Pug – Breed description
The Pug has gained tremendous popularity in the last decade. So much so that it now seems to enjoy a firm place in popular culture, appearing on everything from T-shirts to mugs. However, the breed has been around for longer than you might expect – around 2000 years, actually.
Pugs originate from China and their purpose hasn’t changed much over the years: they were bred to be companions and, to this day, remain faithful lap dogs. They have been a popular choice within the royal families of China and Europe over many hundreds of years.
Being brachycephalic (snub-nosed), they share some similarities with breeds like the French Bulldog and Boston Terrier, and they also bear some resemblance to the Pekingese and Tibetan Spaniel which have similar origins.
- Affectionate companion
- Playful and inquisitive
- Happy to be a lap dog
- Brachycephalic related health problems
- Not suitable for a very active lifestyle
- Coat shedder
The Pug is a good companion. However, it needs a home with a modest level of activity where owners are committed to maintaining good dental and skin hygiene, and, where they are attentive to the breed’s susceptibility to respiratory problems, overheating and weight gain.
- Attentive owners
- Not overly active lifestyle
- Individuals, couples or families with older children – respectful of proper handling of a breed at risk of breathing difficulties.
The Pug may be a good choice for retired couples looking for a sofa companion.
Known health problems in pugs
Pugs have a genetic predisposition for a number of health problems. Being brachycephalic, they suffer from some degree of brachycephalic obstructive airway syndrome (BOAS), as well as eye and dental issues. The severity of these complaints varies between individuals.
BOAS is where a combination of brachycephalic breed characteristics leads to breathing difficulties. These same characteristics can also make it hard for the dog to effectively regulate its temperature, in order to stay cool. Both can be life threatening. Pugs are also at risk for some tummy problems related to their compact anatomy.
These include a condition known as hiatial hernia, where part of the stomach can be pulled through hole (hiatus) in the diaphragm that the oesophagus passes through. Hiatial hernias can cause signs of gastrointestinal obstruction, breathing difficulties or both, and they are thought to be related to BOAS. Dogs affected by BOAS have to breathe with more inspiratory effort, creating negative pressure in the airways, which can lead to a hiatal hernia.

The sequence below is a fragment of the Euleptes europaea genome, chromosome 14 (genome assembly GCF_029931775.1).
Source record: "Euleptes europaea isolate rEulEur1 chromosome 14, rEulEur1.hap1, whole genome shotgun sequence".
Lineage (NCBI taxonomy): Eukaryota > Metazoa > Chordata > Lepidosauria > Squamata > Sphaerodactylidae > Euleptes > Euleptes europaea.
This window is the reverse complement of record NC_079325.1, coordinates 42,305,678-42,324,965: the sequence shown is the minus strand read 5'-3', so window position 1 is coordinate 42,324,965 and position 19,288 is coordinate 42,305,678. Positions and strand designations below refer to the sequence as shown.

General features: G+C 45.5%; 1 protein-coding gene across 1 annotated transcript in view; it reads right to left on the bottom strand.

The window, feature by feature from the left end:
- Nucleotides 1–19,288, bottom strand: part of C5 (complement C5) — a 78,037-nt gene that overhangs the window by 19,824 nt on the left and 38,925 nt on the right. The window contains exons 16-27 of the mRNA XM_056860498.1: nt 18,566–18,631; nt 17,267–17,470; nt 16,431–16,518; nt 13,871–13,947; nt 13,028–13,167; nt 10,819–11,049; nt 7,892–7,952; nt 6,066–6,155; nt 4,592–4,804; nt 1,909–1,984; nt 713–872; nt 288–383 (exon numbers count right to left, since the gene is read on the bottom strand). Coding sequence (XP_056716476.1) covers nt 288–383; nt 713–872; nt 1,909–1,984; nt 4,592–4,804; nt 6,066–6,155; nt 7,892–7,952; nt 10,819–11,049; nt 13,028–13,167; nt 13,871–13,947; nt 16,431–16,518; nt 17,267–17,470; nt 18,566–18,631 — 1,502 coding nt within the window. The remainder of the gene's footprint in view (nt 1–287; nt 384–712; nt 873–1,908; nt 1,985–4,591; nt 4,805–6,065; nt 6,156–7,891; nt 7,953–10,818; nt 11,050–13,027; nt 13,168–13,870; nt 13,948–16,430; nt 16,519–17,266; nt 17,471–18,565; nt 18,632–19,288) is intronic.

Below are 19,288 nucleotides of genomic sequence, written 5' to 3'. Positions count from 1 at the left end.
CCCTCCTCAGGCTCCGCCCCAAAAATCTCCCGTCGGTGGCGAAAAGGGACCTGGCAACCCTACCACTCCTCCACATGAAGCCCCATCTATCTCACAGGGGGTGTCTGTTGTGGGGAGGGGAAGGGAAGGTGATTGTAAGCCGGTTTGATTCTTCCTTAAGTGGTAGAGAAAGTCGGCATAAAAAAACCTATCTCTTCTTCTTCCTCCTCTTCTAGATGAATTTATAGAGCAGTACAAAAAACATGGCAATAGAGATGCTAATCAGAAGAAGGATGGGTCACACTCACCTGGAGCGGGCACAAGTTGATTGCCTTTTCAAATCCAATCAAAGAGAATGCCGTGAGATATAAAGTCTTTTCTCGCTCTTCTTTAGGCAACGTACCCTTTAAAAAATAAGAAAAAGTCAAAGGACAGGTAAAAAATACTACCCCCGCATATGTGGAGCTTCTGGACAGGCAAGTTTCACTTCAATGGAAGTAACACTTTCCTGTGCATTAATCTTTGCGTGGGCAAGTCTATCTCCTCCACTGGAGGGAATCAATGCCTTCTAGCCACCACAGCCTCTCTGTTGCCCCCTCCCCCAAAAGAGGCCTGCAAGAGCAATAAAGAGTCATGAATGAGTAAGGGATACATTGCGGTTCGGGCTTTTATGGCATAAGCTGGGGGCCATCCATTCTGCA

Most commonly, pugs are affected by:
- BOAS, leading to breathing distress, fainting episodes and disturbed sleep. The characteristics of BOAS include a long soft palate, narrowed nasal openings, narrow trachea and too much soft tissue in the mouth and throat
- Susceptibility to overheating
- Skinfold dermatitis
- Bulging eyes at risk of ulcers and trauma (including traumatic exophthalmos or ‘popping out’)
- Dental disease
- Gastrointestinal problems including hiatal hernia and oesophageal reflux.
Pug care advice
In order to keep a Pug as healthy and happy as possible, there are a few things to pay attention to. Firstly, Pugs are lap dogs at heart, they’re not the best companions for a long romp in the countryside. Owing to the risk of BOAS, it’s best to stick to shorter walks and avoid too much running around. That said, Pugs do tend to be very playful, so incorporating some gentle playtime can be a fun way to keep them active without overdoing it.
Be aware that whilst they might seem to be having a great time racing around, they can easily overdo it because they’re not aware of the danger. Similarly, Pug owners should take care in the warmer months to avoid walks in the sun and always provide shade, somewhere cool to lie and plenty of water. Weight management is also a must in the breed, this is because obesity can exacerbate problems with BOAS and overheating.
Dental and skincare are also important. Whilst Pugs only have a short coat, they often tend to shed a lot of fur, so regular brushing is key. They tend to have some folds of excess skin, most prominent is the one above the nose. Cleaning skin folds out regularly will help to prevent them from getting infected. Additionally, they benefit from regular tooth brushing because the brachycephalic anatomy means that teeth are more susceptible to disease.
- Stick to short walks and gentle playtime
- Be careful in the heat
- Weekly coat brushing
- Clean out any skin folds
- Monitor weight to prevent obesity
- Regular tooth brushing
Article by Yvette Bell MRCVS